photo by: Mike Yoder

This Queen Anne table in the Kelly master bedroom is one of two Queen Anne tables which saw service at the El Tovar Hotel at the Grand Canyon. The second table is from the Gran Quivera Hotel in Clovis, NM. The two tables were purchased at the Santa Fe Railway auction held in Topeka on the weekend of September 6-7, 1987.

In Jack’s office sits one of his most prized possessions: a large Santa Fe lounge car chair that was used on the Santa Fe de Luxe train. Jack purchased it from a Topeka antique dealer in 1988 and said it is acknowledged to be the only surviving Santa Fe de Luxe lounge chair.

The seat cushion, worn with use and age, is filled with horsehair.

photo by: Mike Yoder

A large Santa Fe lounge car chair that saw service on the short lived Santa Fe de-luxe train (1913-1918) sits in the corner of Jack’s office. It was purchased from a Topeka antique dealer in 1988. Above the lounge chair is red pencil hand colored print of a young woman that hung in the Fred Harvey Gran Quivira Hotel in Clovis, New Mexico.

One of Diane’s favorite acquisitions is a collection of Santa Fe calendars. The company commissioned artists to travel west and paint the scenery, and then Sante Fe would use those paintings on calendars, seeking to entice visitors. The couple have many full calendars, including one from 1912 meant to look like a rug, depicting passing trains.

photo by: Mike Yoder

Diane Kelly shows off a calendar published by the Santa Fe Railway. Santa Fe chose to display southwest artwork on travel posters and calendars as an enticement for travelers to visit the area. Diane’s husband, Jack Kelly, at left, retired from Santa Fe Railway in 1990 after a career of 35 years.

‘Visiting kids and collecting railroad things’

Jack and Diane said they had fun collecting the antiques in their retirement. Diane enjoyed meeting new people and said that their travels for antiques often connected with visits to their children.

The Kellys had kids on the East and West coasts, as well as the Midwest, “so there was visiting kids and collecting railroad things,” Diane said.

One of the Kellys’ sons, Mike Kelly, was with his parents when the Journal-World viewed the collection. He highlighted the important work his father did during his career, specifying Jack’s time working as a surveyor in Arizona during the Crookton line change.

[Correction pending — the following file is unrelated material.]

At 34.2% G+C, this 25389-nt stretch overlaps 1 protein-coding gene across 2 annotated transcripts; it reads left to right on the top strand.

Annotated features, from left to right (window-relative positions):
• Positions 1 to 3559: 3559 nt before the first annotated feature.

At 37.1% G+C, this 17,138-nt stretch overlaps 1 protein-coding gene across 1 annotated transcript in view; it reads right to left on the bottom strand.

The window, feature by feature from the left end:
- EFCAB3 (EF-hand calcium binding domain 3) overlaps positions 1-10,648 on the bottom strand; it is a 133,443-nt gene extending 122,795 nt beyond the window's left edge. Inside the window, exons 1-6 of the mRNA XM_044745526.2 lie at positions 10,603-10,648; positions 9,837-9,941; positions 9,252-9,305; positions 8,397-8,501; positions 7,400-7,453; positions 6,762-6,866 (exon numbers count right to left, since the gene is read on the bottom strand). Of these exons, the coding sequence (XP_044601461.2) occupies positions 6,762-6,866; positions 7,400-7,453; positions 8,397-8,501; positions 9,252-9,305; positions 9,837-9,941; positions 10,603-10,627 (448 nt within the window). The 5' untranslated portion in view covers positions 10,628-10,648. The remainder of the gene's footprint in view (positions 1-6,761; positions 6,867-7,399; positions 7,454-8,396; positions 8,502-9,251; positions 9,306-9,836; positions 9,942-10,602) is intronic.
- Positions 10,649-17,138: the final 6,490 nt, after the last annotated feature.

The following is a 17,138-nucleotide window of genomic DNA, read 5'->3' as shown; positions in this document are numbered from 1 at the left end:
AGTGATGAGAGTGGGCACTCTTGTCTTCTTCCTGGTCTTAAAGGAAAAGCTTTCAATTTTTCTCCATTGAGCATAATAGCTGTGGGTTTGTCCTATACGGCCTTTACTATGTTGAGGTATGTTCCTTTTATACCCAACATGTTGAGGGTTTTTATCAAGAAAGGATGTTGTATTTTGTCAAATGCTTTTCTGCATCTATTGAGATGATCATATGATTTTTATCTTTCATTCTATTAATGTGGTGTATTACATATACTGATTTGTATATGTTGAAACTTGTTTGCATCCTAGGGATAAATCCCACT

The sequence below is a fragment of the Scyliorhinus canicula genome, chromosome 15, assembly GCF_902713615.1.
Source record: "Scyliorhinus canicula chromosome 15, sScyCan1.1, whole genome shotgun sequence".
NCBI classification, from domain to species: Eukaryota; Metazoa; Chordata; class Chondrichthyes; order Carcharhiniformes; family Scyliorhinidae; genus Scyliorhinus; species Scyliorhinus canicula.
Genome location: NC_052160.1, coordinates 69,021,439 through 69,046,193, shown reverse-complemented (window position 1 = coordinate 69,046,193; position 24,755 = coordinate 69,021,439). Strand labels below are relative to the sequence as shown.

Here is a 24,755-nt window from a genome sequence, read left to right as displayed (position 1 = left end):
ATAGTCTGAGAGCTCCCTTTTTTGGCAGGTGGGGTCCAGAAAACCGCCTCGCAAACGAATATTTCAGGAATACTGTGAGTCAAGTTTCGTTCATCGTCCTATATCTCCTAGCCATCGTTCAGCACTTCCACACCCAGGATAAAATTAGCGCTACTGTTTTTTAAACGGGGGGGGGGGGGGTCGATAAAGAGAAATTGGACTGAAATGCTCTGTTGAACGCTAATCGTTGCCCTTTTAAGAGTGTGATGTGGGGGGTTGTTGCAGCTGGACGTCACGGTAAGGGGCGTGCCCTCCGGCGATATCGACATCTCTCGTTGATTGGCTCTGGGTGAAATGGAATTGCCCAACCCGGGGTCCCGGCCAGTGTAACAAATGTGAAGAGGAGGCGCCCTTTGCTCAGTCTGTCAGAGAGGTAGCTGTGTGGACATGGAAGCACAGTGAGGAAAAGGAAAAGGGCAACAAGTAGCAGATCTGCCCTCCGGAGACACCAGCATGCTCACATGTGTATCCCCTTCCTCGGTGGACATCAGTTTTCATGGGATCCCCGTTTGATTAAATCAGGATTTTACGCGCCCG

The 44-mile stretch of railway between the towns of Williams and Crookton in Arizona was originally built in the late 1800s and was windy and had many elevation changes, Mike said, causing trains to slow down and use more fuel. Jack was part of a yearlong project to straighten out that line.

“They flattened it so the trains could go much faster. But more importantly, they can do it with much less fuel,” Mike said. “To me, that was green before green was a thing.”

Prior to the change, the trains could only go about 25 miles per hour. After, they were capable of going 100 miles per hour, Jack said. Mike called it the most significant project of his father’s career, and Jack agreed.

As Jack noted during the interview, he and Diane had been used to moving quickly. When the time came to pull the brakes and slow into retirement, it wasn’t long before the couple found their next adventure: traveling the country some more to collect antiques.

photo by: Mike Yoder

A Santa Fe silver flower vase and serving dish, used with dining service on the Santa Fe route.

photo by: Mike Yoder

A large oil painting depicting a sunrise from the Sierra Prieta summit looking toward Skull Valley, Arizona, is the focal point of the Kelly’s dining room. At right, an easel holds a collection of large Santa Fe travel posters as displayed at train stations and travel agencies.

photo by: Mike Yoder

Displayed above the Kelly’s bookcases is a 1905 Louis Akin chromolithograph painting – The El Tovar Hotel on the rim of the Grand Canyon. Santa Fe purchased the art from Akin and reproduced it to entice travelers to the El Tovar Hotel, which Santa Fe had built.